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Kant on Cosmopolitan Education for Peace

Alice Pinheiro Walla

Kant sees the gradual implementation of a cosmopolitan world order as necessary for securing peace at national and international level. However, he seems to be overoptimistic about the role of states and other political institutions in securing coordination and peace. In some passages Kant claims that a just juridical framework alone, as long as it is efficiently enforced, is enough to secure a large scale coordination of individual’s agency and a maximal protection of individual freedom.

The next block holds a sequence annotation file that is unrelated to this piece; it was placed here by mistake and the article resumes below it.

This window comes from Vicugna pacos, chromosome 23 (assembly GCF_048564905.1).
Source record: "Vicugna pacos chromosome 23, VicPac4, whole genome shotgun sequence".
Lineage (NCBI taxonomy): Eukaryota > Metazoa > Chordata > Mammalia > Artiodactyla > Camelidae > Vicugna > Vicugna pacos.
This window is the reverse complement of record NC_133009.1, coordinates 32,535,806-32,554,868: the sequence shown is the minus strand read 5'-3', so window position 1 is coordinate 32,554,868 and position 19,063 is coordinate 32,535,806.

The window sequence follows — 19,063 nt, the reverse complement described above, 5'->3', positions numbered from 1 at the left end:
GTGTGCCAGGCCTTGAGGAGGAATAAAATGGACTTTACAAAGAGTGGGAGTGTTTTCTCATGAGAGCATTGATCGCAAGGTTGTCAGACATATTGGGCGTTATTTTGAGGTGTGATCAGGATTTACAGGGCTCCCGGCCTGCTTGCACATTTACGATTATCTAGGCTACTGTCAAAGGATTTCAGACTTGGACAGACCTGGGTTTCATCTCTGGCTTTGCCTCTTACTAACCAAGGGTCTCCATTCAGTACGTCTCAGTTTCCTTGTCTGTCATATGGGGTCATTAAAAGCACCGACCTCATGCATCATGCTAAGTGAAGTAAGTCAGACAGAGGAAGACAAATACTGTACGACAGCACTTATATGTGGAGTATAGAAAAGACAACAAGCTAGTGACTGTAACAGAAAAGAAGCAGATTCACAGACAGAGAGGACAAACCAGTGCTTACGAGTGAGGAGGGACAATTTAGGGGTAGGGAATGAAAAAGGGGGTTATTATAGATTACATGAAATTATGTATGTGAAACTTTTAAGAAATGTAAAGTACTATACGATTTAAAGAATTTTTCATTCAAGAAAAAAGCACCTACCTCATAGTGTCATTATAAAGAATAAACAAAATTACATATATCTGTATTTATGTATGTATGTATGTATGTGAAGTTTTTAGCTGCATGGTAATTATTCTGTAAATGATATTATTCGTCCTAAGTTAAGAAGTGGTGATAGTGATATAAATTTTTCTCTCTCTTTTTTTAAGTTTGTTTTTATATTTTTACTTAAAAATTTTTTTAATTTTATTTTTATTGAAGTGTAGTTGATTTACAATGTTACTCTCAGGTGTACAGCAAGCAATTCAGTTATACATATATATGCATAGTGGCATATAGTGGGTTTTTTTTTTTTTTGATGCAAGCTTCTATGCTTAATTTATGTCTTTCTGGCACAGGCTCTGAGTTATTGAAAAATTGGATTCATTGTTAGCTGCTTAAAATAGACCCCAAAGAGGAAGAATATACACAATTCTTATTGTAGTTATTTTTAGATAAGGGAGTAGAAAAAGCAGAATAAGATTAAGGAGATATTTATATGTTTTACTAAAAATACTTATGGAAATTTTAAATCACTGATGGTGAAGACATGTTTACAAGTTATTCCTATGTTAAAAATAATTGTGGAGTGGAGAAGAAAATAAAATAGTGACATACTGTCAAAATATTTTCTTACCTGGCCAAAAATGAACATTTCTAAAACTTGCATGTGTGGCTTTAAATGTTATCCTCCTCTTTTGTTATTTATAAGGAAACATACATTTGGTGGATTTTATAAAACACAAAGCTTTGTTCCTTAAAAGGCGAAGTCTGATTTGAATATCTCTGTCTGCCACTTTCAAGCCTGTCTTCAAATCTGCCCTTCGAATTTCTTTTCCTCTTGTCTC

As I will show, other passages suggest that ethical motivation also has an important role to play in the achievement of peace and the implementation of a cosmopolitan world order. This is because good laws alone may produce “good citizens” (who do not infringe the law), but still does not make possible effective political participation and the necessary attitude required for the implementation and improvement of political institutions at national and international level. I will discuss Kant's claim that education must have a cosmopolitan character as well as the duty of states to create responsible citizens, not only at domestic but also at international level.

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